Formula 1 had rejected a proposed V4 engine configuration for its new hybrid era, possibly because it sounded more like something you’d find in a Saab 96 than a grand prix car, but this was Porsche’s chosen starting point for the model that scored consecutive Le Mans victories from 2015-2017 to increase the marque’s record victory tally to 19.

Early in 2018, following the 919’s retirement from competition, Porsche introduced the Hybrid Evo, a stripped-down, lightened version of its progenitor – with significantly improved aerodynamics. It appeared at demonstration events throughout the year, as part of a 919 Tribute Tour, and headline achievements included Neel Jani’s 1min 41.77sec lap of Spa – 12sec quicker than the standard car had gone at the same venue a year beforehand, and almost eight tenths better than Lewis Hamilton’s pole time at the 2017 Belgian GP – and Timo Bernhard dispatching the Nordschleife in 5min 19.346sec, the best part of a minute quicker than Stefan Bellof’s official lap record in a 956. A perfect fusion of modern technology and old-fashioned swagger…

 

Red Bull RB7-Renault

Sebastian Vettel celebrates winning the 2011 F1 championship at the Japanese Grand Prix

Third place at Suzuka secured Vettel’s championship Photo: Motorsport Imagest

In 1999 the Ford Motor Company purchased what had been the Stewart Grand Prix team, rebranded it as Jaguar, ran it very badly and then withdrew after conjuring just two podium finishes in five seasons. Energy drink manufacturer Red Bull acquired the assets, challenged for the title in its fourth season and won it within five – proof that a streamlined racing mentality is more effective than top-heavy corporate governance.

That first success owed much to a skewed Ferrari pit call in Abu Dhabi – Sebastian Vettel led the championship standings only on the final day of 2010 – but with the following season’s Adrian Newey-inspired RB7 he would never be headed in the title chase. He took pole position for 15 of the 19 grands prix (team-mate Mark Webber securing three of the remaining four), won 11 of them and needed just one point to wrap up the title in Japan, with four races to spare. Third place was more than enough.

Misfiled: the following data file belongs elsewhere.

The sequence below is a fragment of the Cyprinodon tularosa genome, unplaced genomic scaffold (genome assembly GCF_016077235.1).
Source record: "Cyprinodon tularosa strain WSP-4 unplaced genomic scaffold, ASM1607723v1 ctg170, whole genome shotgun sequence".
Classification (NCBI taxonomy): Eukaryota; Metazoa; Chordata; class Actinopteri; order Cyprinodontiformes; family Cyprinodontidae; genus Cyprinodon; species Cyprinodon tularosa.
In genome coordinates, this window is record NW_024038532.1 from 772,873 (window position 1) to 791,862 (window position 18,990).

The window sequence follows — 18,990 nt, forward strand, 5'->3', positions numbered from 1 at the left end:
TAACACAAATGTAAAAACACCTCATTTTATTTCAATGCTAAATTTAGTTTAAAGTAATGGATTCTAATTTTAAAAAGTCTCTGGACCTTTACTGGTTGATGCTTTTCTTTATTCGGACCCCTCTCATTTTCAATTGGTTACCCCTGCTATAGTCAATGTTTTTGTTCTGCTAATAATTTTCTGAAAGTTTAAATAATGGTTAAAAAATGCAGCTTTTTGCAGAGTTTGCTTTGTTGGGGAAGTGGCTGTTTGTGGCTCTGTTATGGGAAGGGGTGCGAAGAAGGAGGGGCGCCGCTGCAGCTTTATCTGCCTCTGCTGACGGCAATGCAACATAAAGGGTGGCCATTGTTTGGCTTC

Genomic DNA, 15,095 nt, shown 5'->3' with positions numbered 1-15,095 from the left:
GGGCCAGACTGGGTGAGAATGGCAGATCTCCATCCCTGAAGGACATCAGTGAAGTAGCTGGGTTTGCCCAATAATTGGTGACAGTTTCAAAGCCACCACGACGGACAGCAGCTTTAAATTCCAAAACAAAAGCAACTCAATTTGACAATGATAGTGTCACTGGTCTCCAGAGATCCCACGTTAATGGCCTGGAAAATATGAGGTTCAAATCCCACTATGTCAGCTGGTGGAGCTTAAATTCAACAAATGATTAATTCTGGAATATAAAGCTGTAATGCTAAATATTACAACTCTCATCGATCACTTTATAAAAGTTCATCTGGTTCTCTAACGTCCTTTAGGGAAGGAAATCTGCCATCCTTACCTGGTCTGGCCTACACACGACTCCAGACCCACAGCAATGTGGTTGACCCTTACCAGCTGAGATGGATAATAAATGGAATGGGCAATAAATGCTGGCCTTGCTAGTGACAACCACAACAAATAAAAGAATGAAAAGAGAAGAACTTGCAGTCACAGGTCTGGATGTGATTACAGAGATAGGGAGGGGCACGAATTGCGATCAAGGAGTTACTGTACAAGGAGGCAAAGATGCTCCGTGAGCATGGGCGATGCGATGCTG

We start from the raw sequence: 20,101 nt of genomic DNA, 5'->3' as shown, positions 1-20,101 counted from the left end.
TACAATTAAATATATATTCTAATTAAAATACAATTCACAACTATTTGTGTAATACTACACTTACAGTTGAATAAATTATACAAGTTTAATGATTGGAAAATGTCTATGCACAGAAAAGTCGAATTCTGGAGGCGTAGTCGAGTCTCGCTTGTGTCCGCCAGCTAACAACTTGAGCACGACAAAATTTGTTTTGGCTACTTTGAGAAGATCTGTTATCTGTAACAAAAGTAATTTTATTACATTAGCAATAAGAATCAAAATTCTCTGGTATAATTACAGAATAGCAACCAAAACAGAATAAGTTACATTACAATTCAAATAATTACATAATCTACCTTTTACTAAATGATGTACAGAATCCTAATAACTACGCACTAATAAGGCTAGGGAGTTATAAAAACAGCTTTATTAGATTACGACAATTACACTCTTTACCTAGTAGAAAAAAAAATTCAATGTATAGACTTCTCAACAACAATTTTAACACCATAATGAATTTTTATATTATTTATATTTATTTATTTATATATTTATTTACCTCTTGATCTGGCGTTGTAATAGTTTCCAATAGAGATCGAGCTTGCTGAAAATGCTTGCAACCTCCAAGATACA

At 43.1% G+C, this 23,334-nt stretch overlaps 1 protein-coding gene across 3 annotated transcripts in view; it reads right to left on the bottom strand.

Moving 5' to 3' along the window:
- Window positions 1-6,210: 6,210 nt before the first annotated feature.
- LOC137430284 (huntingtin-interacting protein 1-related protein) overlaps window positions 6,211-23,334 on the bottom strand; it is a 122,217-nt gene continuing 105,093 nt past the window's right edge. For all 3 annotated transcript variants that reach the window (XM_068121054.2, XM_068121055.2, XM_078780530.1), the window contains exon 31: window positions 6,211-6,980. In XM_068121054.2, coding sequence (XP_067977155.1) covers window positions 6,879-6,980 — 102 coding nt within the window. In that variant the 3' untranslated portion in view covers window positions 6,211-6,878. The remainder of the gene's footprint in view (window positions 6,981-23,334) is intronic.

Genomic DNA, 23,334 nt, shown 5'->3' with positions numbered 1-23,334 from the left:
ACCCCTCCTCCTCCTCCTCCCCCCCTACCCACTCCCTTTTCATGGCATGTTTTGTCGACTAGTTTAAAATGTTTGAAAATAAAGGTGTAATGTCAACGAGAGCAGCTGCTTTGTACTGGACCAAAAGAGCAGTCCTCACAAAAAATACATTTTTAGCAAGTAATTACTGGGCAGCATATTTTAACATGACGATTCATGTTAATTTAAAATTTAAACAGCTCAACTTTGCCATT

At the campaign’s dawn, Newey claimed that the biggest challenge had been to incorporate a Kinetic Energy Recovery System without adversely affecting aerodynamics. If there was any compromise, it wasn’t ever apparent.

 

Mk2 Ford Fiesta XR2

Ford Fiesta XR2 race start

Photo: Simon Arron

It’s something of a British club racing tradition that cars don’t disappear when their formal life cycle is complete, for inevitably another series will be created to protect them against obsolescence. Over time, there will be a gradual dilution of interest and successive models become a monochrome memory, something you once saw bouncing across the Thruxton chicane kerbs in packs of six or more.

Unless, of course, that car is the Mk2 Ford Fiesta XR2, which had its first Ford-sanctioned series in 1984 and has quite simply never gone away.

Today the venerable XR2 Mk2 forms the backbone of the BRSCC’s ST-XR Challenge, an engaging championship based in the northern half of the UK. XR3s and newer Fiestas are also presently eligible, but the XR2 remains a popular and effective choice. Running to Group N regulations, on Yokohama control rubber, it is considered to be one of the most accessible ways to get into the sport, with competitive, race-ready cars available for about £5000. More than 30 drivers appeared at least once during the final season of the 2019 campaign and dates for 2020 will be confirmed in due course. Age has not withered the XR2’s appeal, nor its capacity to entertain.